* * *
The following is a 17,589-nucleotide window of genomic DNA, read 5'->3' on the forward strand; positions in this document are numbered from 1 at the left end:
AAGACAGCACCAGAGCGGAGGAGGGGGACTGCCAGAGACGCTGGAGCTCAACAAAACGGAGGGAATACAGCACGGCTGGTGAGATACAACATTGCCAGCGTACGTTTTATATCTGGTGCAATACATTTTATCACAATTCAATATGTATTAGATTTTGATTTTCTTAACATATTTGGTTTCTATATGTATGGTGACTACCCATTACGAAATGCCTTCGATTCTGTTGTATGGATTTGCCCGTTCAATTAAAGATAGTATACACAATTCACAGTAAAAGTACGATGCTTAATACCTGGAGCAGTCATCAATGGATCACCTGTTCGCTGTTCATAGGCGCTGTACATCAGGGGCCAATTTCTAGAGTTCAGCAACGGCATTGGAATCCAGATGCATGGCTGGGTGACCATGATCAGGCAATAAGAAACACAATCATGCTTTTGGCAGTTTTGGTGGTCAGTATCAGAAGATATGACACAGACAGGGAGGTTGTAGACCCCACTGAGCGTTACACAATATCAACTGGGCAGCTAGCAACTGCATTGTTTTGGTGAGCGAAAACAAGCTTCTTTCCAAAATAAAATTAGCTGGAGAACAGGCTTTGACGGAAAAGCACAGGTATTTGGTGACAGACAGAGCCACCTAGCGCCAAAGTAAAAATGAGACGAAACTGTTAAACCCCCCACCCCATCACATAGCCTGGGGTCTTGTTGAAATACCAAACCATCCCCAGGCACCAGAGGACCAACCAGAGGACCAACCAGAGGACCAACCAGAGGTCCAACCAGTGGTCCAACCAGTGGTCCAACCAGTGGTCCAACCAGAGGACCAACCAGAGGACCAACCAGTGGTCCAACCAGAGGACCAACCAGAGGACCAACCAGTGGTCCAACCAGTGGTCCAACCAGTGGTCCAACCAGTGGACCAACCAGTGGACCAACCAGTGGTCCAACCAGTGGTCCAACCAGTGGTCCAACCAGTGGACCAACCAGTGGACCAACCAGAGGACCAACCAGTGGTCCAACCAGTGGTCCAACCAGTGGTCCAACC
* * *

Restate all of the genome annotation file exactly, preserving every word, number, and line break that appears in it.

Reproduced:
The following is a 17,589-nucleotide window of genomic DNA, read 5'->3' on the forward strand; positions in this document are numbered from 1 at the left end:
AAGACAGCACCAGAGCGGAGGAGGGGGACTGCCAGAGACGCTGGAGCTCAACAAAACGGAGGGAATACAGCACGGCTGGTGAGATACAACATTGCCAGCGTACGTTTTATATCTGGTGCAATACATTTTATCACAATTCAATATGTATTAGATTTTGATTTTCTTAACATATTTGGTTTCTATATGTATGGTGACTACCCATTACGAAATGCCTTCGATTCTGTTGTATGGATTTGCCCGTTCAATTAAAGATAGTATACACAATTCACAGTAAAAGTACGATGCTTAATACCTGGAGCAGTCATCAATGGATCACCTGTTCGCTGTTCATAGGCGCTGTACATCAGGGGCCAATTTCTAGAGTTCAGCAACGGCATTGGAATCCAGATGCATGGCTGGGTGACCATGATCAGGCAATAAGAAACACAATCATGCTTTTGGCAGTTTTGGTGGTCAGTATCAGAAGATATGACACAGACAGGGAGGTTGTAGACCCCACTGAGCGTTACACAATATCAACTGGGCAGCTAGCAACTGCATTGTTTTGGTGAGCGAAAACAAGCTTCTTTCCAAAATAAAATTAGCTGGAGAACAGGCTTTGACGGAAAAGCACAGGTATTTGGTGACAGACAGAGCCACCTAGCGCCAAAGTAAAAATGAGACGAAACTGTTAAACCCCCCACCCCATCACATAGCCTGGGGTCTTGTTGAAATACCAAACCATCCCCAGGCACCAGAGGACCAACCAGAGGACCAACCAGAGGACCAACCAGAGGTCCAACCAGTGGTCCAACCAGTGGTCCAACCAGTGGTCCAACCAGAGGACCAACCAGAGGACCAACCAGTGGTCCAACCAGAGGACCAACCAGAGGACCAACCAGTGGTCCAACCAGTGGTCCAACCAGTGGTCCAACCAGTGGACCAACCAGTGGACCAACCAGTGGTCCAACCAGTGGTCCAACCAGTGGTCCAACCAGTGGACCAACCAGTGGACCAACCAGAGGACCAACCAGTGGTCCAACCAGTGGTCCAACCAGTGGTCCAACC